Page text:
|Nov 2004||October has been a good month for electricity production in Iraq: two new generators outside Baghdad have added another 192 megawatts to the national grid, eight new mobile power stations at Bayji were turned over to the authorities, and an upgrade of conductors on a 41 kilometer transmission line between the Dibis and Old Kirkuk substations has again connected the Kurdish region and the rest of Iraq. The report concludes: “October’s production in the country has regularly exceeded 5,000 megawatts, compared to the pre-war level of 4,400. Since arriving last year, the Corps has strung 8,600 kilometers of transmission line, built over 1,200 towers and added over 1,800 megawatts to the grid.” GNFI14||3199 MW||13|
|Dec 2004||Substantial overhauls of the power grid have produced an increase of more than 10 percent in megawattage compared with the prewar figure. ‘Right now, we have between 11 and 15 hours per day of electricity in almost all areas of the country that are electrified, and by the end of 2005 our expectation is we will be at 18 to 20 hours,’ GNFI17||3380 MW||N/A|
|Jan 2005||Work is 82 percent complete at a power generation facility north of Baghdad. This project will increase electrical generation capacity by 325 megawatts through the addition of two combustion turbines to the existing substation site… USAID is expanding a thermal power plant in southern Baghdad with a 132 kV connection to the national grid. This project will add 216 MW of generation capacity… USAID’s project to increase generation at a major power plant in Babil Governorate is now 40 percent complete… Work is 79 percent complete in the restoration of heat exchangers at four generating stations in southern Iraq.” GNFI19||3289 MW||9|
|Feb 2005||USAID’s project to increase generation at a thermal major power plant in Babil Governorate is moving forward and is now 56 percent complete… To date, USAID’s rehabilitation efforts at the power plant have increased net capacity by 355 MW. When rehabilitation efforts are complete in May 2005, it is expected that the total increase in capacity will be approximately 500 MW GNFI21||3611 MW||8.5|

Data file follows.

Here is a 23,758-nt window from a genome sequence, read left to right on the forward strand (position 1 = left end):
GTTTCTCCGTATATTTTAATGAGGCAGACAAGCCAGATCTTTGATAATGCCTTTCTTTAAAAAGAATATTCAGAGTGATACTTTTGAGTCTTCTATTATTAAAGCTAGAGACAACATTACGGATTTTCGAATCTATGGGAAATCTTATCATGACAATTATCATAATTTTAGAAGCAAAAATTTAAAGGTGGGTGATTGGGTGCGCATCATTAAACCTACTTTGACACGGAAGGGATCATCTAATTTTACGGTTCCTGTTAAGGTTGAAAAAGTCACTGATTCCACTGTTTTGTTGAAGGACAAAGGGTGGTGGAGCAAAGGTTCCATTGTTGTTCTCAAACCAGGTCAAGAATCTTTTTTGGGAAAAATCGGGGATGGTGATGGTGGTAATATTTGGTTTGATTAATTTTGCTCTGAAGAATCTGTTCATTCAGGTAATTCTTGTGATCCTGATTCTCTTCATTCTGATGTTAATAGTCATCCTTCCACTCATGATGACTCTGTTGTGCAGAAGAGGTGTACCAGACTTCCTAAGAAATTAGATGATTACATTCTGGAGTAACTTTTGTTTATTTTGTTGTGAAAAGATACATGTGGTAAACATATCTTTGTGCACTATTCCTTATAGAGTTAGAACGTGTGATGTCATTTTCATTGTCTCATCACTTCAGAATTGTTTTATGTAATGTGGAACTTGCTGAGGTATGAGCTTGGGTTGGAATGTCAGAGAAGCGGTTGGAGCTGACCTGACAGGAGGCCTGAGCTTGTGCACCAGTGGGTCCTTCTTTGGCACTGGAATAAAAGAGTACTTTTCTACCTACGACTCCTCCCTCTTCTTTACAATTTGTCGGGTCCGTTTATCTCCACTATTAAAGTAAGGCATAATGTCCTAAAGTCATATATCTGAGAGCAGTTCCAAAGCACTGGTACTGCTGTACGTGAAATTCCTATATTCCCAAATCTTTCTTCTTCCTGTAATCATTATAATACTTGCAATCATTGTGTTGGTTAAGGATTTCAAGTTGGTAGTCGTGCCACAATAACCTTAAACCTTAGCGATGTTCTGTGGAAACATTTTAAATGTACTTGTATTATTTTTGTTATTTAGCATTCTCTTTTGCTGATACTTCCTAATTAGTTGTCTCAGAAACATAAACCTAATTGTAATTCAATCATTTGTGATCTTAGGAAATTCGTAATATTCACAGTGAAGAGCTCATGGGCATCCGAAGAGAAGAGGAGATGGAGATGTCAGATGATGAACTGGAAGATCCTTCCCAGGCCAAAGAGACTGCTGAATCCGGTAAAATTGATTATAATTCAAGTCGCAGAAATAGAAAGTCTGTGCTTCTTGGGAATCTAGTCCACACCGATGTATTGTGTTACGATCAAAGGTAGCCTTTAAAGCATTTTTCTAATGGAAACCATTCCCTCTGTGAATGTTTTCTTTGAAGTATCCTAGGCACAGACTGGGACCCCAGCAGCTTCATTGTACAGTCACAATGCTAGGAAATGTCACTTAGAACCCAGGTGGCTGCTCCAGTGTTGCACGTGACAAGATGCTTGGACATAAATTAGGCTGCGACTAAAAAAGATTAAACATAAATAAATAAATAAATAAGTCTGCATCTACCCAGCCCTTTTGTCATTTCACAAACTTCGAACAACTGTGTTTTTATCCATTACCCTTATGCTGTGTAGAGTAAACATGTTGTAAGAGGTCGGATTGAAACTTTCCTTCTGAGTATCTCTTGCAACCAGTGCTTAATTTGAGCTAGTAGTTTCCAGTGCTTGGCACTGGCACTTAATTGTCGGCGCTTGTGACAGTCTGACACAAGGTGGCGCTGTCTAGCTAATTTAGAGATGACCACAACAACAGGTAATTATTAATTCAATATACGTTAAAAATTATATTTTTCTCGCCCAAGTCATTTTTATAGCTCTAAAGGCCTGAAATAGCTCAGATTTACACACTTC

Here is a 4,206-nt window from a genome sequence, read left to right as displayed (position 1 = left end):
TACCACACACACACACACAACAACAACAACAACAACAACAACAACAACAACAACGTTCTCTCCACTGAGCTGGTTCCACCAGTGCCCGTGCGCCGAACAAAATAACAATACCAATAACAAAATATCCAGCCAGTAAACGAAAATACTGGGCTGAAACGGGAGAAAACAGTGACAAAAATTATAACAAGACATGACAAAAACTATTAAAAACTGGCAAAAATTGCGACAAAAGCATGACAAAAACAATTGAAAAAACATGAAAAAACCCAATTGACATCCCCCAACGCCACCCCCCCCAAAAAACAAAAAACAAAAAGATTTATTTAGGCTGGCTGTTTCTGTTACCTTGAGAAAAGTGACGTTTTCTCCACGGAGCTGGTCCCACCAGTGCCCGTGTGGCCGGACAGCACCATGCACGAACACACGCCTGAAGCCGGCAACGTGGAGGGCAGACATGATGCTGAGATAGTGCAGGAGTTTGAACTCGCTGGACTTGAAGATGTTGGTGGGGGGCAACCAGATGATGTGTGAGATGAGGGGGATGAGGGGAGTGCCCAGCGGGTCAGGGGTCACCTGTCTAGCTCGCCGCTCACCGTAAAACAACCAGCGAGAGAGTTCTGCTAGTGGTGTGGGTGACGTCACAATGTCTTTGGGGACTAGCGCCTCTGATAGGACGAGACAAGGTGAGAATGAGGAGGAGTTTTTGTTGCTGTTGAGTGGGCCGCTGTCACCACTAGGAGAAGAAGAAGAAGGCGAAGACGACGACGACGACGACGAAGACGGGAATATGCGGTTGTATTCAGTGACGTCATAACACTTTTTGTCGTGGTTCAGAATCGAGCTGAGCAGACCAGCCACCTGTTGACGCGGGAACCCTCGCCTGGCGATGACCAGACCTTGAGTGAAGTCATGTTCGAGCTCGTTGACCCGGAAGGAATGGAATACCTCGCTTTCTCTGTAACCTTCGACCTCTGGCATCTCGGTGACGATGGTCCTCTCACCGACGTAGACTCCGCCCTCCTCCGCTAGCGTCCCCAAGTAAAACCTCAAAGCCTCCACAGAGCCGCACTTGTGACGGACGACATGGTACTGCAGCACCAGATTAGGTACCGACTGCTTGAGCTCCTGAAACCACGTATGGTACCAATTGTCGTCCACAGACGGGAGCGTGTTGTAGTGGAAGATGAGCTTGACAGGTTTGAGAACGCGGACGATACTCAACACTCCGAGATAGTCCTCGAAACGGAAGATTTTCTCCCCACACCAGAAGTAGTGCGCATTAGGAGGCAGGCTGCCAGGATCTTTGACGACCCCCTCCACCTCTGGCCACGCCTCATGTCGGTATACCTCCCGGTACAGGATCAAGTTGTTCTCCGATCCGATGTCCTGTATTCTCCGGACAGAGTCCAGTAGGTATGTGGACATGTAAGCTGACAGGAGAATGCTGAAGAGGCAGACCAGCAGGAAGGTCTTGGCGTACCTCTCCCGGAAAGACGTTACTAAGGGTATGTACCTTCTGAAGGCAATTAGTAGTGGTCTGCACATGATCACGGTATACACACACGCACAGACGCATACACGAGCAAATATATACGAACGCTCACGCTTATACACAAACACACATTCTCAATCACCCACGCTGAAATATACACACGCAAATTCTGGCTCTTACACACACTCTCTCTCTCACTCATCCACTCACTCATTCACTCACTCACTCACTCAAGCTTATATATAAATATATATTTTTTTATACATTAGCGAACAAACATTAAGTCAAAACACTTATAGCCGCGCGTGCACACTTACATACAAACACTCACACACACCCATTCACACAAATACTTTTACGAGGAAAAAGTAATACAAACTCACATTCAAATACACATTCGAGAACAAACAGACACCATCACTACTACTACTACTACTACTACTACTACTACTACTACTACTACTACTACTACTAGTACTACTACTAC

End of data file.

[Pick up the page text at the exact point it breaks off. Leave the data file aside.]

|Mar 2005||After the Iraqi grid deteriorated from 9000 MW in 1991 to 4300 MW in 2003, mostly due to lack of maintenance, the reconstruction authorities will be temporarily shutting down 10 power stations long overdue for a complete overhaul. After the re-opening, this will add another 1300 MW to the grid. GNFI23||3627 MW||11.8|
|Apr 2005||As March draws to a close, temperatures in Iraq are on the rise. Getting more electricity on the national grid is of foremost concern as the summer months draw near. An international team of engineers and technical professionals at the Bayji power plant has spent the past nine months working to get an additional 270 megawatts of power on the grid, which is enough energy to power more than 200,000 Iraqi homes and businesses. GNFI25||3390 MW||9|
|May 2005||Work continues on the rehabilitation of the Doura power plant in southern Baghdad. Upon completion, an additional 320 MW is projected to be available for Iraq’s national electrical grid. Although its four steam boilers and turbines are each rated at 160MW, all have been poorly maintained for many years, largely due to spare parts shortages. GNFI28||3560 MW||8.8|
So, to summarize the good electricity news: Due to lack of maintenance, electricity production fell from 9000 MW in 1991 to 4400 MW before the war. Since then, there have been many announcements of improved generating capacity and production has fallen further to 3560 MW.
Update: I added electricity hours per day to the table.